Court Allows Lawsuit Against Casino Involving Fall on Escalator to Proceed

betting-casino-casino-machine-34201-1024x683Property owners have a responsibility to maintain safe conditions on their premises. However, if you are injured on someone’s property, there are still numerous elements you must prove in order to prevail on any lawsuit you may file for injuries arising from an unsafe premises. Establishing these elements can be especially challenging when you are injured from an activity that may be considered openly and obviously risky. This was this situation facing Mr. and Mrs. Marshall following Mrs. Marshall’s accident on an escalator at Jazz Casino in the Orleans Parish of Louisiana.  

Hyecha Marshall and her husband, Loyal, were frequent patrons of the Jazz Casino (“Casino”). Mrs. Marshall used a small wheelchair that the Casino provided her as a walker and cart. While walking in an underground tunnel connecting her hotel to the Casino, Mrs. Marshall discovered the elevator was out of service. Therefore, she decided to step onto the escalator, using her wheelchair as a walker. While riding the escalator, she lost her balance and fell to the floor. Her wheelchair subsequently fell down the escalator onto her. 

After Mr. and Mrs. Marshall filed a lawsuit against the Casino alleging that the Casino failed to warn about the risks of using the Casino-issued wheelchair as a walker and failing to maintain safe premises, the Casino moved for summary judgment. The Casino argued that Mrs. Marshall had not shown that there was an unreasonably dangerous condition in the Casino that caused her accident. Additionally, the Casino argued it did not have a duty to warn Mrs. Marshall about using its wheelchair as a walker while riding the escalator because the risk of injury was obvious and apparent. Summary judgment is appropriate when all the submitted pleadings and evidence show that there is no genuine issue of material fact. La. C.C.P. art. 966. The trial court granted the Casino’s motion for summary judgment and dismissed the Marshalls’ lawsuit because it found that Mrs. Marshall had not established the Casino owed her a duty, which was an essential element of her negligence action. 

The appellate court held that summary judgment was not appropriate because it found there was a genuine issue of fact surrounding the specific mechanics of Mrs. Marshall’s fall. Specifically, there was an issue as to whether Mrs. Marshall fell backwards because she was not holding onto the handrail or because her wheelchair caught in the escalator. The Casino also did not establish if the wheelchair’s weight or size contributed to Mrs. Marshall’s fall.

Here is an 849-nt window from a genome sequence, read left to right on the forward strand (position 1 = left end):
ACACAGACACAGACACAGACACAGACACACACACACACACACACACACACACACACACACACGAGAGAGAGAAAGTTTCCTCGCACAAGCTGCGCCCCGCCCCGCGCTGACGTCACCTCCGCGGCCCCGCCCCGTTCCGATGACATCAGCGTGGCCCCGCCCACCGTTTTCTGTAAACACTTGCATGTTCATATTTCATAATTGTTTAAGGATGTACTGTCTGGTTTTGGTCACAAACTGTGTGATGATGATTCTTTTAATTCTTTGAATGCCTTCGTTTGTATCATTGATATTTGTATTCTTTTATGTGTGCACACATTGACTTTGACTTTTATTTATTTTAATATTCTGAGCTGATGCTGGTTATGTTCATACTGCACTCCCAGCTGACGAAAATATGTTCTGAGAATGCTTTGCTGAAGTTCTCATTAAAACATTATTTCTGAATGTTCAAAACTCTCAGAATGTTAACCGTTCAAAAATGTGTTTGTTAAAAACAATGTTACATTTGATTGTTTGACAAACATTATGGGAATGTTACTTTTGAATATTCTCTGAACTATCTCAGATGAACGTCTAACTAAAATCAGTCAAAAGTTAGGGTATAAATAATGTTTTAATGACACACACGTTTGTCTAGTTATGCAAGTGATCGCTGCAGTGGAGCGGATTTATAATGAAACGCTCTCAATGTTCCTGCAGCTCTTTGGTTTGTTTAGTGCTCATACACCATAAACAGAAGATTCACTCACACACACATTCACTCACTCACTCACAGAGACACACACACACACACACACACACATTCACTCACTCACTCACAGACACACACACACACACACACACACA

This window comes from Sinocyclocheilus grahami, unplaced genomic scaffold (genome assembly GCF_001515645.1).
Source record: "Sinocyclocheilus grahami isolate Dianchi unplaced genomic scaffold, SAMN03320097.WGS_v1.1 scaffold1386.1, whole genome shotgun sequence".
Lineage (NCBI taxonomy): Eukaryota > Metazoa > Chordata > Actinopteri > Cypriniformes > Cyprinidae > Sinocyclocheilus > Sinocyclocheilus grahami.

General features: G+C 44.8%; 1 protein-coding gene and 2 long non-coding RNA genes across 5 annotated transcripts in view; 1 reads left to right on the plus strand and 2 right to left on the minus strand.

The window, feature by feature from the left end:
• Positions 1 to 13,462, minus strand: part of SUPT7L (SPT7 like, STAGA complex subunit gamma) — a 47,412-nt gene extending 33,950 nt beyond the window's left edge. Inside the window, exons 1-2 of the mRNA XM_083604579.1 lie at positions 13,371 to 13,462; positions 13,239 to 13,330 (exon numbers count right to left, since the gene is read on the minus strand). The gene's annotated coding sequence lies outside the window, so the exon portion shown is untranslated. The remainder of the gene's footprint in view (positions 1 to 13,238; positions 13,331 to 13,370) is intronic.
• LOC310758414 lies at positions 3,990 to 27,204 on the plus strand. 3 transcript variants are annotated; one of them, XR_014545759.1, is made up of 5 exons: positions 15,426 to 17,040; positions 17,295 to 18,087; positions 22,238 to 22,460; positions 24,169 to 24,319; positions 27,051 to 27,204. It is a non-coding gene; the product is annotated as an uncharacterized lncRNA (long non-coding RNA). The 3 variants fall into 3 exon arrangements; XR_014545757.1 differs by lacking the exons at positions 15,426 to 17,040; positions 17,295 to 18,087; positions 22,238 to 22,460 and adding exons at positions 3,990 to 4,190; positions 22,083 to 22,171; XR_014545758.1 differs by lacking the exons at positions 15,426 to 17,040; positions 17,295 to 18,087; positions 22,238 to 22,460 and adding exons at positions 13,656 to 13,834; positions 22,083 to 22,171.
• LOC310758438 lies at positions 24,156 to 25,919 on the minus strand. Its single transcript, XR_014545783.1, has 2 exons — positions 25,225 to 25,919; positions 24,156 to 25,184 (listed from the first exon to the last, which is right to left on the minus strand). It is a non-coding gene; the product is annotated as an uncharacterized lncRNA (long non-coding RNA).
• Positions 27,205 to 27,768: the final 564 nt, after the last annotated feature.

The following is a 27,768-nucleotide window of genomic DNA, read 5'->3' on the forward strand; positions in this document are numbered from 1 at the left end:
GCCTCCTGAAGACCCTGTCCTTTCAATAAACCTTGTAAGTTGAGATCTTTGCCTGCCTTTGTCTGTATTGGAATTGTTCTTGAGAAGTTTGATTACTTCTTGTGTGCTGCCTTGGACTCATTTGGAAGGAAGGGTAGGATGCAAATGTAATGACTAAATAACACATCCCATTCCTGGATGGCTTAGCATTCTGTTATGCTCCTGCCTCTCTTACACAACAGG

Furthermore, the appellate court found that the risk of harm from riding up an escalator holding on to a small wheelchair like that issued by the Casino was not necessarily immediately apparent to everyone who encountered the dangerous condition. For example, there were no pictures of the escalator. Pictures could help indicate whether Mrs. Marshall’s use of the wheelchair was reasonable or an open and obvious risk. Additionally, Mrs. Marshall was not engaged in an inherently dangerous activity by riding on an escalator, but rather was using it as intended – to transport people to the Casino. Brown v. Sears, Roebuck and Co., 514 So.2d 439, 445 (La. 1987).

Given these continued factual uncertainties surrounding the specifics of Mrs. Marshall’s fall and the reasonableness of her actions, summary judgment was inappropriate. Therefore, the appellate court remanded the matter for further proceedings in the trial court.

If you are injured on someone else’s property, it is important that you consult with a good attorney to understand the numerous elements you must establish in order to prevail on your claim. There may be evidence useful to proving a claim that only an experienced lawyer can think to present to the fact-finder. 

Additional Sources:Marshall v. Jazz Casino Co.

Written by Berniard Law Firm Blog Writer: Megan Richardson

Additional Berniard Law Firm Articles on Open and Obvious Risks: Is An Unmarked Pole in the Middle of a Sidewalk “Open and Obvious?” LSU Student’s Lawsuit Answers that Question